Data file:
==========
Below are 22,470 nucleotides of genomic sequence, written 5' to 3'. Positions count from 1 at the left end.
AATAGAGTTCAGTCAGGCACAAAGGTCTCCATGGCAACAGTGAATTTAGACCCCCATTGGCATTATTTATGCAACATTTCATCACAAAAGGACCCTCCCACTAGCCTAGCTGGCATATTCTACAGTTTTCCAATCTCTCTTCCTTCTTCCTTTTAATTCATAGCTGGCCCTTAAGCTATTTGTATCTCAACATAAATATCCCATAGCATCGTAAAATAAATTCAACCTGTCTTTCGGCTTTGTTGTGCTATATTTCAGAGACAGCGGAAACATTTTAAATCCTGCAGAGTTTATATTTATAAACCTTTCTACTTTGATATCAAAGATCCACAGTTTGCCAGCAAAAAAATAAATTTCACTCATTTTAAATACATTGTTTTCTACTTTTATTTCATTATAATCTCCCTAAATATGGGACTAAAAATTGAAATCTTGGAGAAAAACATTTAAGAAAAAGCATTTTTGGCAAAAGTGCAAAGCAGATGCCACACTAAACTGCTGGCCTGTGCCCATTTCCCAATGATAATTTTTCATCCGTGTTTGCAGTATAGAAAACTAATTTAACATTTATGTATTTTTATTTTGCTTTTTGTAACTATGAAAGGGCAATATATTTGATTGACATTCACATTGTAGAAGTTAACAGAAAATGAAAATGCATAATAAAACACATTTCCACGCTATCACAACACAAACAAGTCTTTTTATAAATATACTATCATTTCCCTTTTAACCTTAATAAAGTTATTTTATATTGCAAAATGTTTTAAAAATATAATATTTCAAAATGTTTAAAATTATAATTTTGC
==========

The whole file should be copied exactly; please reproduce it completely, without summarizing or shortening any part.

Below are 22,470 nucleotides of genomic sequence, written 5' to 3'. Positions count from 1 at the left end.
AATAGAGTTCAGTCAGGCACAAAGGTCTCCATGGCAACAGTGAATTTAGACCCCCATTGGCATTATTTATGCAACATTTCATCACAAAAGGACCCTCCCACTAGCCTAGCTGGCATATTCTACAGTTTTCCAATCTCTCTTCCTTCTTCCTTTTAATTCATAGCTGGCCCTTAAGCTATTTGTATCTCAACATAAATATCCCATAGCATCGTAAAATAAATTCAACCTGTCTTTCGGCTTTGTTGTGCTATATTTCAGAGACAGCGGAAACATTTTAAATCCTGCAGAGTTTATATTTATAAACCTTTCTACTTTGATATCAAAGATCCACAGTTTGCCAGCAAAAAAATAAATTTCACTCATTTTAAATACATTGTTTTCTACTTTTATTTCATTATAATCTCCCTAAATATGGGACTAAAAATTGAAATCTTGGAGAAAAACATTTAAGAAAAAGCATTTTTGGCAAAAGTGCAAAGCAGATGCCACACTAAACTGCTGGCCTGTGCCCATTTCCCAATGATAATTTTTCATCCGTGTTTGCAGTATAGAAAACTAATTTAACATTTATGTATTTTTATTTTGCTTTTTGTAACTATGAAAGGGCAATATATTTGATTGACATTCACATTGTAGAAGTTAACAGAAAATGAAAATGCATAATAAAACACATTTCCACGCTATCACAACACAAACAAGTCTTTTTATAAATATACTATCATTTCCCTTTTAACCTTAATAAAGTTATTTTATATTGCAAAATGTTTTAAAAATATAATATTTCAAAATGTTTAAAATTATAATTTTGC